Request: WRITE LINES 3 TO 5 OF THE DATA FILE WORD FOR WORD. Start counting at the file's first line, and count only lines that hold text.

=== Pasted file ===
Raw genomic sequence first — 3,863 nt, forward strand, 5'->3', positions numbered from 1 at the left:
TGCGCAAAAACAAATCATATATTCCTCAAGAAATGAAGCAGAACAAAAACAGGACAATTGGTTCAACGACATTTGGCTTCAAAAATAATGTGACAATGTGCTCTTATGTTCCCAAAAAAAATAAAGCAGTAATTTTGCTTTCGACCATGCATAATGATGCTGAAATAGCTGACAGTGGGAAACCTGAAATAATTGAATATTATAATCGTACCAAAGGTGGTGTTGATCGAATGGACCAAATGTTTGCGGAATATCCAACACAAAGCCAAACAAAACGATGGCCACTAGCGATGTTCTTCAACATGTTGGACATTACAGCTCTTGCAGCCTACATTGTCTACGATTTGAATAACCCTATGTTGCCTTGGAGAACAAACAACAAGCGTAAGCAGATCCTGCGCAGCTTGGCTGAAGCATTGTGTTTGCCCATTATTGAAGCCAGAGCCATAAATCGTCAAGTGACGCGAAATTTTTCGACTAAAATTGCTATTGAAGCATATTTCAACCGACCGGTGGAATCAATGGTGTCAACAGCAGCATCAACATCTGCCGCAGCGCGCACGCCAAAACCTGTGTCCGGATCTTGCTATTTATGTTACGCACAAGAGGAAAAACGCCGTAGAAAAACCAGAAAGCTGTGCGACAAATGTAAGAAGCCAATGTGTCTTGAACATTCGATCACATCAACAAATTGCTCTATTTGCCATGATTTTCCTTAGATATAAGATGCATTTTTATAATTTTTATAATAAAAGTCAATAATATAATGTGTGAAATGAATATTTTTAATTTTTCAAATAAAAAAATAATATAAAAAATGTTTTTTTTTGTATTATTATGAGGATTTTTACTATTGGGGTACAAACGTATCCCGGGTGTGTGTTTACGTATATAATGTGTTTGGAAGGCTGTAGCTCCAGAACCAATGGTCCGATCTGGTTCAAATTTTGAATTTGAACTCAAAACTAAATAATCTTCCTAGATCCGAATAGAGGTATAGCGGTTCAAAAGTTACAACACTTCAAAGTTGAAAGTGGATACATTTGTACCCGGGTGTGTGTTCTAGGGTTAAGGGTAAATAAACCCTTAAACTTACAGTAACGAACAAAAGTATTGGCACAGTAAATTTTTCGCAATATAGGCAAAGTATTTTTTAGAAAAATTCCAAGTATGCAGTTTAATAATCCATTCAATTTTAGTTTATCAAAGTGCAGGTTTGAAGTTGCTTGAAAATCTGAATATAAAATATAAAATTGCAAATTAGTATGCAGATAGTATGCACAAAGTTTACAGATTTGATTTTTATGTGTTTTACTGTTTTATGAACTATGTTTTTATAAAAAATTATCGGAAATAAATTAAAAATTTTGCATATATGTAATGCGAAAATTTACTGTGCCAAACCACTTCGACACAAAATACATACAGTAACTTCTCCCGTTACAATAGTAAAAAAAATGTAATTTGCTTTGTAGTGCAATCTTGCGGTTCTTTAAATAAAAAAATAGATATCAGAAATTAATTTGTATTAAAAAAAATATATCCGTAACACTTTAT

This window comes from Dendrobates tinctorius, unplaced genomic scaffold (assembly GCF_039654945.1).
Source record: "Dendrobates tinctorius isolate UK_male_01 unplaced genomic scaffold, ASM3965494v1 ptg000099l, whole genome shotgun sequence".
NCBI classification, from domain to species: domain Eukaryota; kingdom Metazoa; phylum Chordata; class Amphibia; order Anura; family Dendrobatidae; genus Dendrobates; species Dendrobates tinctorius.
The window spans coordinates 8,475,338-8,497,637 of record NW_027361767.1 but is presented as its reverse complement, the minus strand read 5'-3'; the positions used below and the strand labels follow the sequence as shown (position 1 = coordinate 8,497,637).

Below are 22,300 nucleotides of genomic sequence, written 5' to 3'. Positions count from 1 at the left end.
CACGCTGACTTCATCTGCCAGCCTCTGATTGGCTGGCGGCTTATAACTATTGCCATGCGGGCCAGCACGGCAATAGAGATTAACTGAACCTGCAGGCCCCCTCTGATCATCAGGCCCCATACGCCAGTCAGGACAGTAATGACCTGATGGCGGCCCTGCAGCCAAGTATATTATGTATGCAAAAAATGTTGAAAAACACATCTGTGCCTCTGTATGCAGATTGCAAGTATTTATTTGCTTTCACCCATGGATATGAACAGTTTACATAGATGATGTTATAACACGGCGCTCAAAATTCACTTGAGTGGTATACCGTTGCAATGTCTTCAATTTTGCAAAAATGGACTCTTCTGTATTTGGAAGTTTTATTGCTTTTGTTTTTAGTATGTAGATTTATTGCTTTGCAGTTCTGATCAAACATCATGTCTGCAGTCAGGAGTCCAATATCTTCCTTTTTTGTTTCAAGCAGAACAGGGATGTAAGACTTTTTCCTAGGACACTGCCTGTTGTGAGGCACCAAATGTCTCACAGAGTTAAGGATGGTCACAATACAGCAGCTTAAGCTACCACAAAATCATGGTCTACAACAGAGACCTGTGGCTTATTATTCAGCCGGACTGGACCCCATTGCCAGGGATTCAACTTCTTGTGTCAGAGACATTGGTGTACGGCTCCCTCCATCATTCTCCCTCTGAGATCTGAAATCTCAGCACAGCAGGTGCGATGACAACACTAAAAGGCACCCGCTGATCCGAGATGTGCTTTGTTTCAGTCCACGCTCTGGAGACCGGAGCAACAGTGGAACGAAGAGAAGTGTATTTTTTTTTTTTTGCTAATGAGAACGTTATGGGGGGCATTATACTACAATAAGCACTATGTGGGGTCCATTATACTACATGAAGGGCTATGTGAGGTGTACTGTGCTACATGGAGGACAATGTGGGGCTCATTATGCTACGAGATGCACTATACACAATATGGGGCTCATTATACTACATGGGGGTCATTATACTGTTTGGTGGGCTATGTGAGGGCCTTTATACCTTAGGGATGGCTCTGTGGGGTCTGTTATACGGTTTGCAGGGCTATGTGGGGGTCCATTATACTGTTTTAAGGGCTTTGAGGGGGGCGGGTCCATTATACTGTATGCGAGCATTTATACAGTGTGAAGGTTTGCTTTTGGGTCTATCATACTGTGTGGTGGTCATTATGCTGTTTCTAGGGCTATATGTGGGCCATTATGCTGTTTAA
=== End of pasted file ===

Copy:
This window comes from Dendrobates tinctorius, unplaced genomic scaffold (assembly GCF_039654945.1).
Source record: "Dendrobates tinctorius isolate UK_male_01 unplaced genomic scaffold, ASM3965494v1 ptg000099l, whole genome shotgun sequence".
NCBI classification, from domain to species: domain Eukaryota; kingdom Metazoa; phylum Chordata; class Amphibia; order Anura; family Dendrobatidae; genus Dendrobates; species Dendrobates tinctorius.